Slower performance with ext4

Rashkae ubuntu at
Mon Nov 2 00:19:08 GMT 2009

Chan Chung Hang Christopher wrote:
> fyrbrds at wrote:
>>   >Data loss anyone?<
>> What evidence do you have that there would be data loss? ext2 and ext3 were used almost immediately after their release as well. The distro maintainers usually do some basic reliability tests or at least have access to such tests. So I would be happy to read any tests you've seen that suggest ext4 is unreliable. To start scaring people with talk of data loss based on random speculation would not be good. 
> Dude, I used to work with clusters of mta boxes. The last thing I needed 
> then was a filesystem that loses data or corrupts its metadata easily. I 
> wait before using any new fangled filesystem regardless of how uber fast 
> it is or I play the pull the plug game with them with whatever 
> journaling mode they have available.
> ext4 data loss reports started with Ubuntu Jaunty I think too?

The early data loss in Jaunty was really applications clobbering their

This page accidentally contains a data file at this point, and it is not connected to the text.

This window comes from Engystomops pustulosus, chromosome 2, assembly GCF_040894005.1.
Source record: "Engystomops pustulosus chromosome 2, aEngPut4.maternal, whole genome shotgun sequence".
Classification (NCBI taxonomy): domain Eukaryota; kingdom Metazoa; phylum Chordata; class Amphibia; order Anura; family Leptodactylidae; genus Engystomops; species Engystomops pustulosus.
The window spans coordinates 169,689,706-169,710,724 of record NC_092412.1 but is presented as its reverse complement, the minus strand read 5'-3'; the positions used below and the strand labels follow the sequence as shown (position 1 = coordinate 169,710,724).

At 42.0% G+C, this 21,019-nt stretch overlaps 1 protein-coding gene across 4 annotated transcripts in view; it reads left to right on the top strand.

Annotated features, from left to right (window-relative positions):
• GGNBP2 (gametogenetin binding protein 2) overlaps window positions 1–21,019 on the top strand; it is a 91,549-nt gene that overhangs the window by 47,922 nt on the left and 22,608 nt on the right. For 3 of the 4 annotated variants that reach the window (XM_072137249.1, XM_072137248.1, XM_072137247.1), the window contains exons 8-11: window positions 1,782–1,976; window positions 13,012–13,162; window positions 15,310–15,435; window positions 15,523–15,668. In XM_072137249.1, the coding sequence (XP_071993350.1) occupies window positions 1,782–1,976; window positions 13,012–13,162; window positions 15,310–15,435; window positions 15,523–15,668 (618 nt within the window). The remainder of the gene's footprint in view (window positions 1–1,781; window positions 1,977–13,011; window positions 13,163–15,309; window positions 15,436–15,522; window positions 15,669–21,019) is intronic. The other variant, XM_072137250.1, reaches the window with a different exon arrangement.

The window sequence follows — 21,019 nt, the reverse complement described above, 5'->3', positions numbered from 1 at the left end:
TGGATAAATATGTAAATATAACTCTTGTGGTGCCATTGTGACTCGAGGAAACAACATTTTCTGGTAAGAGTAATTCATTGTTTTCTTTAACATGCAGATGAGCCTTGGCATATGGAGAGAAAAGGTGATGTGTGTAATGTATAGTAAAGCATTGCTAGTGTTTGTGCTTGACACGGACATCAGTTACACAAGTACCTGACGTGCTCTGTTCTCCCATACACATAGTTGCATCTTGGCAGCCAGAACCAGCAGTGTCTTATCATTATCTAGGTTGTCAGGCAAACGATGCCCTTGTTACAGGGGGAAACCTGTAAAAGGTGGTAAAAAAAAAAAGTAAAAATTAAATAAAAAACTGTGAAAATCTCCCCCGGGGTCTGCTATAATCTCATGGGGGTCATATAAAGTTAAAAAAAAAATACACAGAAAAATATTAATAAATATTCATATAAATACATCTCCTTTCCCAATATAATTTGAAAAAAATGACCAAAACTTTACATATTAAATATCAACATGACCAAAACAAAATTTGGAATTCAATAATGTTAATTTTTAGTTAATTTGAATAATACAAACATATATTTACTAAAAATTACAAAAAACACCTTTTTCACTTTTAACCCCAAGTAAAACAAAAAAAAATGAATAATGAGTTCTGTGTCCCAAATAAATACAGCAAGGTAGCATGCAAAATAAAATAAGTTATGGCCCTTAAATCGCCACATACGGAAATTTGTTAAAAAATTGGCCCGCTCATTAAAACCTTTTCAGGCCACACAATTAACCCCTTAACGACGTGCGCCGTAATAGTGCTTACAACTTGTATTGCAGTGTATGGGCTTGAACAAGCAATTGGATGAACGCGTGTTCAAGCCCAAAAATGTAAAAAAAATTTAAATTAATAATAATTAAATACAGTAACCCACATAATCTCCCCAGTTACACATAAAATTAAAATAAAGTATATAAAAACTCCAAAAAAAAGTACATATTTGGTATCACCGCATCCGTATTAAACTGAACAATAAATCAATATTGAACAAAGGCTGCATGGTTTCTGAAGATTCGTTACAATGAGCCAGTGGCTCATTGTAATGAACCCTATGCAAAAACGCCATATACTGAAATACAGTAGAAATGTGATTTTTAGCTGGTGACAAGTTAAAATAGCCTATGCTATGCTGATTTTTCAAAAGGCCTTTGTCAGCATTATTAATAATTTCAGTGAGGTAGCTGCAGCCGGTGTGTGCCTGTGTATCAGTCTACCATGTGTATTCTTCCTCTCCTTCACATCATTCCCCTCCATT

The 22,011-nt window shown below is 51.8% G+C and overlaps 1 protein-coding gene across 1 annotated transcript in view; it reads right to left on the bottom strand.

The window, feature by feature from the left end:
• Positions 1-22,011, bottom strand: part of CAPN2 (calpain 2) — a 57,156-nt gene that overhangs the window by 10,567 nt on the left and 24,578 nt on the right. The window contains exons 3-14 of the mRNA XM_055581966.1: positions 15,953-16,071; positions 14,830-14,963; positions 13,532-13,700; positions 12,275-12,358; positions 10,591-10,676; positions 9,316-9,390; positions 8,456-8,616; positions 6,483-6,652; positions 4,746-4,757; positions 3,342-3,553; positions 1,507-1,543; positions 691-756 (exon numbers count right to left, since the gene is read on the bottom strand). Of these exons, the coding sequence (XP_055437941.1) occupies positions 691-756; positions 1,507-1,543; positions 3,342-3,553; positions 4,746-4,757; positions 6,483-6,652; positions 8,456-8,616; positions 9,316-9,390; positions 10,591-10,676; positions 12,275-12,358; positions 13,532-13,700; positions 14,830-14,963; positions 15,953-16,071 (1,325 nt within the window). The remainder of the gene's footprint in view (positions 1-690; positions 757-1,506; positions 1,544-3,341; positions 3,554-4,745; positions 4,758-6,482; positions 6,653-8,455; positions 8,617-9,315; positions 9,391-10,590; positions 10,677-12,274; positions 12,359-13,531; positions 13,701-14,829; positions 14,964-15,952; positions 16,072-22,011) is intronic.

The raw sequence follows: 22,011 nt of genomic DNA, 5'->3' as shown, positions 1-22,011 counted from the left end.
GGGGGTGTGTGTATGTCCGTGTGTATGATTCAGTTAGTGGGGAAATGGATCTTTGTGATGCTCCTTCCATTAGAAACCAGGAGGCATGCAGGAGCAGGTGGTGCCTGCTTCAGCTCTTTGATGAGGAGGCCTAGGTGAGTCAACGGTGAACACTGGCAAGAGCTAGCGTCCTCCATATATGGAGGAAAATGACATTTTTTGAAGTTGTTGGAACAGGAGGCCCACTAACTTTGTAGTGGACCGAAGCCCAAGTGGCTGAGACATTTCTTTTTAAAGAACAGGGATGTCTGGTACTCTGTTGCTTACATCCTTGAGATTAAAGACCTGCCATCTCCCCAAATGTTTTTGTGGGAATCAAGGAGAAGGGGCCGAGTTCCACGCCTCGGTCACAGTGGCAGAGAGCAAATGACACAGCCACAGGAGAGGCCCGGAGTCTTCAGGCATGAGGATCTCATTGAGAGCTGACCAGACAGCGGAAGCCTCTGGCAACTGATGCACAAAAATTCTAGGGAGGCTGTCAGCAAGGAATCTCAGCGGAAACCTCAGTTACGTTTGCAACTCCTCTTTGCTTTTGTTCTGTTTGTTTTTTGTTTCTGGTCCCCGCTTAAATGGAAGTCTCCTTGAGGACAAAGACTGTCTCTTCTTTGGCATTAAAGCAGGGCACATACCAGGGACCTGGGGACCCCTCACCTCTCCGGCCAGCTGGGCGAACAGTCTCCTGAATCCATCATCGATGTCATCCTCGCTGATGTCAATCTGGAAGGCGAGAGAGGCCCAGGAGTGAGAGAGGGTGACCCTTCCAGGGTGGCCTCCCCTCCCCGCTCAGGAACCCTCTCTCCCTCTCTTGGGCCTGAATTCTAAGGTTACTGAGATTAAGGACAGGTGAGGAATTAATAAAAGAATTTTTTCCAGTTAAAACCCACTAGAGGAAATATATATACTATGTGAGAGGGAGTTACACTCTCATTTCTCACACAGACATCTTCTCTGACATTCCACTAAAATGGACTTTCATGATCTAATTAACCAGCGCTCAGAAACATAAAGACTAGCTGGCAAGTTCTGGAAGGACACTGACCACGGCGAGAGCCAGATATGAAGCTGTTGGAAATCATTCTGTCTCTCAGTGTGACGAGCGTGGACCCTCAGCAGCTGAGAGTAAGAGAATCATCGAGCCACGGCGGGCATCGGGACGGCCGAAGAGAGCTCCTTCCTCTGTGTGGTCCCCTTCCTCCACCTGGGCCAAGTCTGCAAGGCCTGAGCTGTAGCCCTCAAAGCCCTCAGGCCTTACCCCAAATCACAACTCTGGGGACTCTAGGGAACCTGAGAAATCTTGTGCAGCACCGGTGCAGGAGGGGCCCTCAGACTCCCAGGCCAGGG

own files combined with EXT4's delayed allocation.  Basically, EXT4 was
behaving, for all intents and purposes, like XFS, without the null
bytes.  (I still question the sanity of whoever thought this would be a
good idea.. after all, wouldn't be all be using XFS years ago if this
behaviour was so superior?)  Following patches back ported to change
that introduced kernel soft lock bug in the ubuntu kernel (that was
never confirmed in the mainline kernel.).  And now we have uncomfired
sightings of data corruption, but the one person who claims to reproduce
that looks like he has memory corruption issues.  (He gets a different
md5sum every time he checks the same file... not really a filesystem
issue there.)

None of this is really applicable to your point.  for a mission critical
production system, you want to use what's known and proven (I do find
the choice of jfs odd however.  I like EXT3 for reliable and
predictable, and XFS for performance, so long as I know my particular
workload won't be affected by XFS's null bytes on unclean shutdown.)

However, the improvements EXT4 has made to the workloads that caused
EXT3 bad performance are amazing.. I'm much looking forward to the
testing/proving phase to be done.

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